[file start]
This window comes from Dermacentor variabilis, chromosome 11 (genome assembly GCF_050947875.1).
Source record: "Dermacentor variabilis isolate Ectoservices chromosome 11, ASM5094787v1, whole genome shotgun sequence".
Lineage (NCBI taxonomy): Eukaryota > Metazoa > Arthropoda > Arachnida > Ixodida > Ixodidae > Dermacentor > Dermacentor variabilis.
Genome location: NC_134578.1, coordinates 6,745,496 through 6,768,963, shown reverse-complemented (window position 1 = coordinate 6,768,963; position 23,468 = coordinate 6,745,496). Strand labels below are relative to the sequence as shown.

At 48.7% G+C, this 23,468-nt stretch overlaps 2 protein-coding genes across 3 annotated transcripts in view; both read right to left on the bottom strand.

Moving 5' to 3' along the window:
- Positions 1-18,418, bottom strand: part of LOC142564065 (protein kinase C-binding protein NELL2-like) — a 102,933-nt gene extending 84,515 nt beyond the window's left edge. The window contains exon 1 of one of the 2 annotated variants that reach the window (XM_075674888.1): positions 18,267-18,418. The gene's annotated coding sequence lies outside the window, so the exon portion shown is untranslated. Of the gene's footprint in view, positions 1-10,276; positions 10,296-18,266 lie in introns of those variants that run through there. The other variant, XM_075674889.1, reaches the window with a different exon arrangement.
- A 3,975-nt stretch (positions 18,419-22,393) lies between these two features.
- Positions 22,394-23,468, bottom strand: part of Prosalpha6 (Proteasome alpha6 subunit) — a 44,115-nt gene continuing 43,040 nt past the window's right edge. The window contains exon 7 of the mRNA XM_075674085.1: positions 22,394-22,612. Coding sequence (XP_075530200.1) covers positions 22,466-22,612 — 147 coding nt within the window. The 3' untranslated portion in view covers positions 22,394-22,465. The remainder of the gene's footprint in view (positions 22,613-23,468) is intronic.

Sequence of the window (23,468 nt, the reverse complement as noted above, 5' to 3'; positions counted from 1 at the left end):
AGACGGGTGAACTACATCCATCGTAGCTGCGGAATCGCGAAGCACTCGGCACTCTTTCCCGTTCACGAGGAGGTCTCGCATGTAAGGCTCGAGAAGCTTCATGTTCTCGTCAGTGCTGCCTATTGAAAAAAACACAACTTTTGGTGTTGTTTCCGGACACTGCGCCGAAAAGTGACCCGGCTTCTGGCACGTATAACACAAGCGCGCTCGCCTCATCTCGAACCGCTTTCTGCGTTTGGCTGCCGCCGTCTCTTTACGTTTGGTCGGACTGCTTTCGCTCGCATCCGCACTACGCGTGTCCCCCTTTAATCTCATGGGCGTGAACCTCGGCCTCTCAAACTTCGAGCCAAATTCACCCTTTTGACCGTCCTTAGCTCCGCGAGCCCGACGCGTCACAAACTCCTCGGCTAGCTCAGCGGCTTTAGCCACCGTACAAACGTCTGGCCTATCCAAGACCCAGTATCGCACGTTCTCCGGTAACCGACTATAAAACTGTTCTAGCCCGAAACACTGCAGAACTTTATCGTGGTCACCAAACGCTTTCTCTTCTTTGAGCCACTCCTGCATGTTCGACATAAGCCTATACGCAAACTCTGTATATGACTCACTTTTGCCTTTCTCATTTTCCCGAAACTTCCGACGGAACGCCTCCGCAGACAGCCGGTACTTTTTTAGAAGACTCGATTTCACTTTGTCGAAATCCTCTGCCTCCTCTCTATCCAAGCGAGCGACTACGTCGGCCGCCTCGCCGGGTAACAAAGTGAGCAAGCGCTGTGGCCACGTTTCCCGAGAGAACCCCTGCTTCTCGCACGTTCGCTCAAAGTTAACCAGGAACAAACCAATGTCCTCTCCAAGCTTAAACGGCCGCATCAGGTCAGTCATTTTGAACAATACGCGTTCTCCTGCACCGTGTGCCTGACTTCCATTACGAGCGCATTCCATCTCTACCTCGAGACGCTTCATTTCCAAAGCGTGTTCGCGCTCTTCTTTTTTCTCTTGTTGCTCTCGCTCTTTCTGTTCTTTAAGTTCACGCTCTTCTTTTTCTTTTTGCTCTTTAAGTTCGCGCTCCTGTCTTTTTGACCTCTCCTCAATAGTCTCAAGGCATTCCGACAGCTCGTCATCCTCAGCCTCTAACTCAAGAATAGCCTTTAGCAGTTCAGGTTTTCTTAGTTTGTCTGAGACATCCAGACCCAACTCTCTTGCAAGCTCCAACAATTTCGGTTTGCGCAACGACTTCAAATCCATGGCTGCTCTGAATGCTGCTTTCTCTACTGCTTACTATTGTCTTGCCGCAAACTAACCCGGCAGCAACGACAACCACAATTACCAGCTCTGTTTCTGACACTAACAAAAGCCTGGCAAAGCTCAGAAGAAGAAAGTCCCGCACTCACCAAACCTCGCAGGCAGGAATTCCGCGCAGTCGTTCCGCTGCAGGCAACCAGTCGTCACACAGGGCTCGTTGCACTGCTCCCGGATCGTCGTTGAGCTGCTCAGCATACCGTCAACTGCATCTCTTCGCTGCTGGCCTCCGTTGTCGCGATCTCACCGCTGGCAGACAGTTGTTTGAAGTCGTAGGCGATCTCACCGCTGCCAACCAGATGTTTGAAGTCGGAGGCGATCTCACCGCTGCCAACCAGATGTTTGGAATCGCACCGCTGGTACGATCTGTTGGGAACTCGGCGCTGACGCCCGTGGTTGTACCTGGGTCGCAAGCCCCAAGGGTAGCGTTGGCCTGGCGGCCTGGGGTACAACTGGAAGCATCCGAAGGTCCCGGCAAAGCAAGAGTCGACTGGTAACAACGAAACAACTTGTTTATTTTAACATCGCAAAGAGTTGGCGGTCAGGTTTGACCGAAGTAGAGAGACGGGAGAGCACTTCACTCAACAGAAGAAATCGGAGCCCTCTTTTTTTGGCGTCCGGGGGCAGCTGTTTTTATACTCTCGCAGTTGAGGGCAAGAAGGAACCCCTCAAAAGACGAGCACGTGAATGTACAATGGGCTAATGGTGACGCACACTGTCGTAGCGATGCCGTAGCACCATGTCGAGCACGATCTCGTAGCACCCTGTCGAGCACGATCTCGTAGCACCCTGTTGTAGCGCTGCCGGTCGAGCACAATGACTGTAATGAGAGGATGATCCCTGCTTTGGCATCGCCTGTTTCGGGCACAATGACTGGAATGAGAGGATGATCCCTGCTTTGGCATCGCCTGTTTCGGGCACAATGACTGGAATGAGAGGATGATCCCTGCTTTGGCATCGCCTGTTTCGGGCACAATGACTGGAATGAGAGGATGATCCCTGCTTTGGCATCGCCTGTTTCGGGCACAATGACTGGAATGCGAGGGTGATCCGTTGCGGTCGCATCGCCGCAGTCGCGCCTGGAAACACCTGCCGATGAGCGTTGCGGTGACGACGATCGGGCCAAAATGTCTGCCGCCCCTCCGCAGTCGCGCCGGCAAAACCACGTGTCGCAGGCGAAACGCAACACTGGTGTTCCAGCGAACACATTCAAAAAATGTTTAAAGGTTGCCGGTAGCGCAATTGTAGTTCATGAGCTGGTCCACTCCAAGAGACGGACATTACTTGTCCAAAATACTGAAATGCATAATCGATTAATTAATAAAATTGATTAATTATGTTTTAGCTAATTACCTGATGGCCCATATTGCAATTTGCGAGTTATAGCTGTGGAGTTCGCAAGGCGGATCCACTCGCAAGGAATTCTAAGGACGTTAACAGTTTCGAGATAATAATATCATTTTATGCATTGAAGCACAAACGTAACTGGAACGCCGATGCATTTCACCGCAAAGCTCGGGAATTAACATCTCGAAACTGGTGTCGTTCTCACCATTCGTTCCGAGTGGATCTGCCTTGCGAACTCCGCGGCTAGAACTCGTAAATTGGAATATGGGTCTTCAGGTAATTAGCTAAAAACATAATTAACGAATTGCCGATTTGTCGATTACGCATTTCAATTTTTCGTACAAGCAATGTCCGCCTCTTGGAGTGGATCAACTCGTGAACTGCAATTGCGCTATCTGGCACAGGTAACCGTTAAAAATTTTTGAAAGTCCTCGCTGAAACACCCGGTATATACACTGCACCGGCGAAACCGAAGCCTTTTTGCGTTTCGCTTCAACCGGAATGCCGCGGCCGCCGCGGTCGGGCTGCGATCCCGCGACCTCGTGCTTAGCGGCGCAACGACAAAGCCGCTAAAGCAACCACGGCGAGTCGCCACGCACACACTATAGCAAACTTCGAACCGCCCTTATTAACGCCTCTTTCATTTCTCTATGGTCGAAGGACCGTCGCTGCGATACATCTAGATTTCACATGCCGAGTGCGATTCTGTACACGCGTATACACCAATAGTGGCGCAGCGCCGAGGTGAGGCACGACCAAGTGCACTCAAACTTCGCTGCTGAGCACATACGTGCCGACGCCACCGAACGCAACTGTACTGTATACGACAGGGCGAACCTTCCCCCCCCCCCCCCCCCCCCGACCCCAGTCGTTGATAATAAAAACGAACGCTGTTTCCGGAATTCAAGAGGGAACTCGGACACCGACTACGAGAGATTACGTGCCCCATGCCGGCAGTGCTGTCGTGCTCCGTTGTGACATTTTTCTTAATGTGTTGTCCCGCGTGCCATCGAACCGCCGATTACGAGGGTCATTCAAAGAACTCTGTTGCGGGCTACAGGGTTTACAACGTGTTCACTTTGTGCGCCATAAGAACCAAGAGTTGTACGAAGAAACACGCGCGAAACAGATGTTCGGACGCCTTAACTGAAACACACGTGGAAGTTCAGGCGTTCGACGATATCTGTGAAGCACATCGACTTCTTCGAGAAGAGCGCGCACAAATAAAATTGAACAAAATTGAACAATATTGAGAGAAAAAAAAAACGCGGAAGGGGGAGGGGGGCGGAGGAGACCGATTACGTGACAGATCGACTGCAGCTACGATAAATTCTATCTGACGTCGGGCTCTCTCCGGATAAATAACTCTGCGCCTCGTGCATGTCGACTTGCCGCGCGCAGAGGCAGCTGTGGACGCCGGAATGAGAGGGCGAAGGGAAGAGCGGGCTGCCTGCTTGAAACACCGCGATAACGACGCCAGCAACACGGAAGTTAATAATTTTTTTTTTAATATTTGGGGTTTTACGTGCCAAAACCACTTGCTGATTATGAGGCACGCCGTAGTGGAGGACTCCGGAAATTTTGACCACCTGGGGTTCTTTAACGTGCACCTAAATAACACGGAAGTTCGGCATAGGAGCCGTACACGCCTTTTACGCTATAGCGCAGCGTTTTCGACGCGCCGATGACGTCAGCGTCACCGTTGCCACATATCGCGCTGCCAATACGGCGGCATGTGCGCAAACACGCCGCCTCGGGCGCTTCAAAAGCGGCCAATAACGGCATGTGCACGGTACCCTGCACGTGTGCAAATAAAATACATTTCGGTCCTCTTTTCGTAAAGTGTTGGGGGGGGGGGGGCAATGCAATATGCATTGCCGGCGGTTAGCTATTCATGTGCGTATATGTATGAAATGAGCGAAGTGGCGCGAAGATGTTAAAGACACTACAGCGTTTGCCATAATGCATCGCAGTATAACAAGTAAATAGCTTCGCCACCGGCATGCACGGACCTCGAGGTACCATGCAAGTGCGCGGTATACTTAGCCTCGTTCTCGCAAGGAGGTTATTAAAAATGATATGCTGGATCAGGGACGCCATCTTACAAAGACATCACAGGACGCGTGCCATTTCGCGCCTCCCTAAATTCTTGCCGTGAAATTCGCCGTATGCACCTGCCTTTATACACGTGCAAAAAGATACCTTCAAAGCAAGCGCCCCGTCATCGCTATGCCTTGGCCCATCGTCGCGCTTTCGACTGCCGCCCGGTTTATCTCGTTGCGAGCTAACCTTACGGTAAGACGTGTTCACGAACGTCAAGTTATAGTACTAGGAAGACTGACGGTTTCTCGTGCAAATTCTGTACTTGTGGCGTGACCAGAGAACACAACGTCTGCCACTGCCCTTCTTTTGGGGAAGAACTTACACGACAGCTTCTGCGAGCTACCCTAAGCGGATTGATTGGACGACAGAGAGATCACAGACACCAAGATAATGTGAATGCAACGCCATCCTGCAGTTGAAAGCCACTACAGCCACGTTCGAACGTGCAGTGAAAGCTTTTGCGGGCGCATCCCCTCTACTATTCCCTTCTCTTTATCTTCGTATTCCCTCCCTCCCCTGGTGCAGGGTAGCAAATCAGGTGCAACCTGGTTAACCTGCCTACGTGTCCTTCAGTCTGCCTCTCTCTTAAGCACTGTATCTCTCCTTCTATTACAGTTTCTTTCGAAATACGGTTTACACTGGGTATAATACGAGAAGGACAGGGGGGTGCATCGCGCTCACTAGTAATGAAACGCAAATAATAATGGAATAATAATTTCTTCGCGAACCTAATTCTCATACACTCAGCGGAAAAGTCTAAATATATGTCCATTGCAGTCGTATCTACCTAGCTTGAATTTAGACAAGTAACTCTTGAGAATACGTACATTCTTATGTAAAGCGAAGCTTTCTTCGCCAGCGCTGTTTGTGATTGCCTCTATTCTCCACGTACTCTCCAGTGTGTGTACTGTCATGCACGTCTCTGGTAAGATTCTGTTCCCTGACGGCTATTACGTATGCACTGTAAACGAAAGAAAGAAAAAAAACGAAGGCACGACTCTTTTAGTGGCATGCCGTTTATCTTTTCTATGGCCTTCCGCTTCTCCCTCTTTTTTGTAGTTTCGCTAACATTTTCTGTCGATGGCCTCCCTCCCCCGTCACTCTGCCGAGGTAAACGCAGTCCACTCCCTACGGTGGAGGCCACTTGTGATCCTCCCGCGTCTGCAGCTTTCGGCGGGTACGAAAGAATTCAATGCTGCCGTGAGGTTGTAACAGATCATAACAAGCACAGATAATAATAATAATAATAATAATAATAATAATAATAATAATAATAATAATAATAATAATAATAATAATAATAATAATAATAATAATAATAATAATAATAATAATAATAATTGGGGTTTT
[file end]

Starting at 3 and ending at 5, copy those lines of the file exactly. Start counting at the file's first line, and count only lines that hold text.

Lineage (NCBI taxonomy): Eukaryota > Metazoa > Arthropoda > Arachnida > Ixodida > Ixodidae > Dermacentor > Dermacentor variabilis.
Genome location: NC_134578.1, coordinates 6,745,496 through 6,768,963, shown reverse-complemented (window position 1 = coordinate 6,768,963; position 23,468 = coordinate 6,745,496). Strand labels below are relative to the sequence as shown.

At 48.7% G+C, this 23,468-nt stretch overlaps 2 protein-coding genes across 3 annotated transcripts in view; both read right to left on the bottom strand.